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Florida backs away from water rights truce

The state of Florida on Friday backed away from a temporary truce brokered by the Bush administration to settle a long-standing water war, heightened by drought, between Florida, Georgia and Alabama.
/ Source: The Associated Press

The state of Florida on Friday backed away from a temporary truce brokered by the Bush administration to help settle a long-standing water war, now heightened by an ongoing drought, involving Florida, Georgia and Alabama.

In a letter to federal officials, Florida’s environmental protection chief said the state opposes an arrangement announced in Washington last week under which the Army Corps of Engineers would cut river flows into Florida and Alabama in order to capture more water for Georgia.

The river reductions would cause a “catastrophic collapse of the oyster industry in Apalachicola Bay” and “displace the entire economy of the Bay region,” wrote Michael Sole, secretary of the Florida Department of Environmental Protection. He was referring to Gulf coast waters off northwest Florida.

Florida Gov. Charlie Crist raised no such objections at a press conference in Washington last week, where Interior Secretary Dirk Kempthorne announced that the cuts would be implemented as the governors worked toward completing a longer-term pact by Feb. 15.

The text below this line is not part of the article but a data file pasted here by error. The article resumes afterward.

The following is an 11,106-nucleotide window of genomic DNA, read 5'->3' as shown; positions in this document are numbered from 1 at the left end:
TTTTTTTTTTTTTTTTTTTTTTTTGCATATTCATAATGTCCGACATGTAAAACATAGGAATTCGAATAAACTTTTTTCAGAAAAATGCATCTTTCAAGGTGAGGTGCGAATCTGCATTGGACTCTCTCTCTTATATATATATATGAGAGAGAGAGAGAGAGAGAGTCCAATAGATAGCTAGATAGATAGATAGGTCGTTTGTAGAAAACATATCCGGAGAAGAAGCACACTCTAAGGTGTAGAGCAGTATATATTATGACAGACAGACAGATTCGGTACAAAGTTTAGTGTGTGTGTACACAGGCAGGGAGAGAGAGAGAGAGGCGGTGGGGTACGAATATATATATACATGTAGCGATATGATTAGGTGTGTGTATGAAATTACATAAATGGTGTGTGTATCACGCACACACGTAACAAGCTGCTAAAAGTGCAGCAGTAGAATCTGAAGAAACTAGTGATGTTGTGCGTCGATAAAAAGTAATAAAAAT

“I think that what we had today was a great discussion, a great understanding,” Crist said at the news conference.

But he has since come under heavy criticism locally.

“I think what Crist is starting to hear is that in the past the environmentalists were taking the lead on this, but now you have a really broad coalition — the chamber of commerce is speaking out, and Realtors, recreational fishermen, people in the restaurant industry,” said Kevin Begos, executive director of a Franklin County, Fla., task force that represents oyster and seafood interests. “They’re all saying these flow cuts ... would put a lot of people out of jobs.”

Eric Eikenberg, Crist’s deputy chief of staff, said the state reached its decision after taking a closer look at the proposal.

Even though the planned flow reductions were just one part of what others saw as a fragile compromise, he said he did not think Florida’s opposition would undercut negotiations among the states.

Eikenberg declined to say whether Florida would sue to stop the plan.

The state won’t decide its next move, he said, until after the federal Fish and Wildlife Service issues an opinion next week on whether the proposal would violate the Endangered Species Act by jeopardizing several protected species of mussels and sturgeon.

But he acknowledged that legal action is an option, and the three states have generally shown a readiness to take their water qualms to court over the past two decades.